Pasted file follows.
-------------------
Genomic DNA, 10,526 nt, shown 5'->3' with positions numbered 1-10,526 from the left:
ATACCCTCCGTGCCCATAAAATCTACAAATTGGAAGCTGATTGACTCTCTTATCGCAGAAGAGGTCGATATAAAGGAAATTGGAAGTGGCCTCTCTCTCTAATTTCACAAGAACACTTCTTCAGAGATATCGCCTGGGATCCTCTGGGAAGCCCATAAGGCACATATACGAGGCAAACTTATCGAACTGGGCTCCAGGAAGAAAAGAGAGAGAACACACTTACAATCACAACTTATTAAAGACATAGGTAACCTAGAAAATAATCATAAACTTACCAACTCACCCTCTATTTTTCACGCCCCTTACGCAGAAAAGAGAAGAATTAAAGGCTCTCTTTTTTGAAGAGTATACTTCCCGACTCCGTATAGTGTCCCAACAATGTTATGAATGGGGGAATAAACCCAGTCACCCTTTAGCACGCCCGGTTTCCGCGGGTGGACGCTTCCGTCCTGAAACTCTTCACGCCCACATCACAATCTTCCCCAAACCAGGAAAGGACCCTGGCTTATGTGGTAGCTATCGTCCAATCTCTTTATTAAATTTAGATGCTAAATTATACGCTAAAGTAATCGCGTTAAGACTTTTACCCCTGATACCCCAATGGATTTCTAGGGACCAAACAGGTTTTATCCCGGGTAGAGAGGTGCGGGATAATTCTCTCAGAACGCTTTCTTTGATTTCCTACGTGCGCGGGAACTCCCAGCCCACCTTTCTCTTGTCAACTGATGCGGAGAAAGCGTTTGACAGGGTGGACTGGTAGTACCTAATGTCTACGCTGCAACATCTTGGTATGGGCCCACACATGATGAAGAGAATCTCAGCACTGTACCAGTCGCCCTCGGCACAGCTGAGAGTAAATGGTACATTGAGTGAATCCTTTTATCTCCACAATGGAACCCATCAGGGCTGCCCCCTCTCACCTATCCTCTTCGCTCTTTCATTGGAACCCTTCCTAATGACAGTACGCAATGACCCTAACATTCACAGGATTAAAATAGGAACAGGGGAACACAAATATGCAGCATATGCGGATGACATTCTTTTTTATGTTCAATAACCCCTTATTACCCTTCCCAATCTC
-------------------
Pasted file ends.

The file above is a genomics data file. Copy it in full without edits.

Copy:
Genomic DNA, 10,526 nt, shown 5'->3' with positions numbered 1-10,526 from the left:
ATACCCTCCGTGCCCATAAAATCTACAAATTGGAAGCTGATTGACTCTCTTATCGCAGAAGAGGTCGATATAAAGGAAATTGGAAGTGGCCTCTCTCTCTAATTTCACAAGAACACTTCTTCAGAGATATCGCCTGGGATCCTCTGGGAAGCCCATAAGGCACATATACGAGGCAAACTTATCGAACTGGGCTCCAGGAAGAAAAGAGAGAGAACACACTTACAATCACAACTTATTAAAGACATAGGTAACCTAGAAAATAATCATAAACTTACCAACTCACCCTCTATTTTTCACGCCCCTTACGCAGAAAAGAGAAGAATTAAAGGCTCTCTTTTTTGAAGAGTATACTTCCCGACTCCGTATAGTGTCCCAACAATGTTATGAATGGGGGAATAAACCCAGTCACCCTTTAGCACGCCCGGTTTCCGCGGGTGGACGCTTCCGTCCTGAAACTCTTCACGCCCACATCACAATCTTCCCCAAACCAGGAAAGGACCCTGGCTTATGTGGTAGCTATCGTCCAATCTCTTTATTAAATTTAGATGCTAAATTATACGCTAAAGTAATCGCGTTAAGACTTTTACCCCTGATACCCCAATGGATTTCTAGGGACCAAACAGGTTTTATCCCGGGTAGAGAGGTGCGGGATAATTCTCTCAGAACGCTTTCTTTGATTTCCTACGTGCGCGGGAACTCCCAGCCCACCTTTCTCTTGTCAACTGATGCGGAGAAAGCGTTTGACAGGGTGGACTGGTAGTACCTAATGTCTACGCTGCAACATCTTGGTATGGGCCCACACATGATGAAGAGAATCTCAGCACTGTACCAGTCGCCCTCGGCACAGCTGAGAGTAAATGGTACATTGAGTGAATCCTTTTATCTCCACAATGGAACCCATCAGGGCTGCCCCCTCTCACCTATCCTCTTCGCTCTTTCATTGGAACCCTTCCTAATGACAGTACGCAATGACCCTAACATTCACAGGATTAAAATAGGAACAGGGGAACACAAATATGCAGCATATGCGGATGACATTCTTTTTTATGTTCAATAACCCCTTATTACCCTTCCCAATCTC